You can say Hewitt was racist or not, but if it’s about that match a while back he’s more than made up for it to Blake ( though maybe not to the linesperson – Marion Johnson ) . If Michael Russell is trying to defend the linespeople from the players, now that might be a worthy cause!

  • Andrew Miller · July 15, 2013 at 4:22 pm

    Or Hewitt’s publicist, who basically says Hewitt doesn’t believe Russell wrote it either.

    “[David] Drysdale said: ”From our point of view it was surprising, very surprising, because Lleyton and Michael have always got on pretty well.

    ”Lleyton’s first comment was, ‘oh, someone else has written that’, and he didn’t seem too concerned by it. I don’t think Lleyton felt it came from Michael, but that’s the dangers of these Facebook pages and Twitter – if people aren’t controlling them themselves, this is what can happen.

    Read more: http://www.theage.com.au/sport/tennis/russell-denies-racist-sledge-against-hewitt-20130715-2q095.html#ixzz2Z9COUGRk

    and from CNNSI:

    “|The Facebook post caused a firestorm of activity on Twitter, but the biggest news was not that the 35-year-old Russell may or may not have insulted Hewitt. The most shocking revelation in this whole mess is that the 81st-ranked Russell has a publicist.”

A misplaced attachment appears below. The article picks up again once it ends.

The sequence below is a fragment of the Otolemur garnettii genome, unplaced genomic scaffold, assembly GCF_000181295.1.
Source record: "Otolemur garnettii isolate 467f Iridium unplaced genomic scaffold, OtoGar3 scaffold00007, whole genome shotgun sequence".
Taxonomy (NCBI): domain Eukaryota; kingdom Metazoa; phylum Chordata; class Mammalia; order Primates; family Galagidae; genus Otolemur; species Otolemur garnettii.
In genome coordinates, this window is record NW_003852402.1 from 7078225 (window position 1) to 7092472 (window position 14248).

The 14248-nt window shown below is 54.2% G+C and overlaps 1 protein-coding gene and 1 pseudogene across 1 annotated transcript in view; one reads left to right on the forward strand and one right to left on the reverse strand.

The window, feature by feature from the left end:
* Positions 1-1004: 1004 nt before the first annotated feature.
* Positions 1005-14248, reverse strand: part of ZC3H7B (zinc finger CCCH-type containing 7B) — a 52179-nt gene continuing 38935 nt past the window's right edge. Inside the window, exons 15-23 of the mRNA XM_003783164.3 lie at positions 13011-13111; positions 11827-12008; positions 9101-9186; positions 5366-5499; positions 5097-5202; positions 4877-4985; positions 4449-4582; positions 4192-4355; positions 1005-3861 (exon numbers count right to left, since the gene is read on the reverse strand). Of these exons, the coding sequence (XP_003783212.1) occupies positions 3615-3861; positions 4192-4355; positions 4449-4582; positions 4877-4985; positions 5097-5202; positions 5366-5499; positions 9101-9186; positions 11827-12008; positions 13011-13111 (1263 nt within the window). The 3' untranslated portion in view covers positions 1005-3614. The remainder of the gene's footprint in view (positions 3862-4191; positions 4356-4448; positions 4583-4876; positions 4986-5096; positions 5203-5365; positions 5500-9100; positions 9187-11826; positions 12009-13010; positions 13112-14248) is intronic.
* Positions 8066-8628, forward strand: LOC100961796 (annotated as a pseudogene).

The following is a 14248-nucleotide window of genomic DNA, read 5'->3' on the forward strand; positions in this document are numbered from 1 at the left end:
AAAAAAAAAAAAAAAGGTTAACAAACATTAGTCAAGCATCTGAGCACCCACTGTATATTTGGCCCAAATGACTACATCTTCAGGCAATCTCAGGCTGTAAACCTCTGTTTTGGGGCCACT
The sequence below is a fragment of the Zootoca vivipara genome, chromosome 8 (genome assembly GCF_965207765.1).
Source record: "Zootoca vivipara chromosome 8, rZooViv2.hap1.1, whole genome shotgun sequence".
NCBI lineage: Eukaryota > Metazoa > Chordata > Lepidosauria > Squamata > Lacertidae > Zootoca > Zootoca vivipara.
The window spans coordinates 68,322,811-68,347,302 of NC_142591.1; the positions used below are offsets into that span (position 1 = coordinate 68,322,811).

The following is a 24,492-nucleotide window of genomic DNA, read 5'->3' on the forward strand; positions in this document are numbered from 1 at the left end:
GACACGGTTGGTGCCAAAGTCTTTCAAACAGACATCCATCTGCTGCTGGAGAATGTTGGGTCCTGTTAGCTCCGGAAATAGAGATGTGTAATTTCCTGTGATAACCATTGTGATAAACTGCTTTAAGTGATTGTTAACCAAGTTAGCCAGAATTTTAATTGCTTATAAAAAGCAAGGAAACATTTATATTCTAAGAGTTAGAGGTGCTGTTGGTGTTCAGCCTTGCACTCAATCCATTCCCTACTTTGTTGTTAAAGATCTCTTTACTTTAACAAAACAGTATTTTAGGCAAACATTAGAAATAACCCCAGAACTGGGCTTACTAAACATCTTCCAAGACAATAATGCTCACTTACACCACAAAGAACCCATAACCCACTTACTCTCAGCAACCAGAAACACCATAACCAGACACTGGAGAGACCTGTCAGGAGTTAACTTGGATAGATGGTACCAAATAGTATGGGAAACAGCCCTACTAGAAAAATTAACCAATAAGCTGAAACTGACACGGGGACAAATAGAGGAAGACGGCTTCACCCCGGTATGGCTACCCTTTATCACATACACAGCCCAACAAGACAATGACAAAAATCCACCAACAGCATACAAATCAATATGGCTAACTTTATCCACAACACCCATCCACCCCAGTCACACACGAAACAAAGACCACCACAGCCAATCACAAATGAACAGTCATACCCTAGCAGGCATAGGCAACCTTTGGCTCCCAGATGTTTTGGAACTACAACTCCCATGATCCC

• Dan Markowitz · July 15, 2013 at 6:23 pm

    Scoop, I wrote an article for The New York Times back in the 90’s, a big feature piece about racism in tennis. I’m not saying that William Washington, Mala vAi’s father, was the pillar of truth, but he did have three children all play on the pro tour and he sai the amount of racism in tennis was rampant, from blacks being put on far away practice courts, given bad practice balls and in the minor leagues at one tournament in the South, his daughter was shuttled to another club to play her match,

    Think about it, is there racism in life in America today? There certainly is or the gap. Entwine white and black economic prowess would not be so large. So why wouldn’t there be prejudice on the tennis tour where the percentage of blacks in the game is much lower than in society?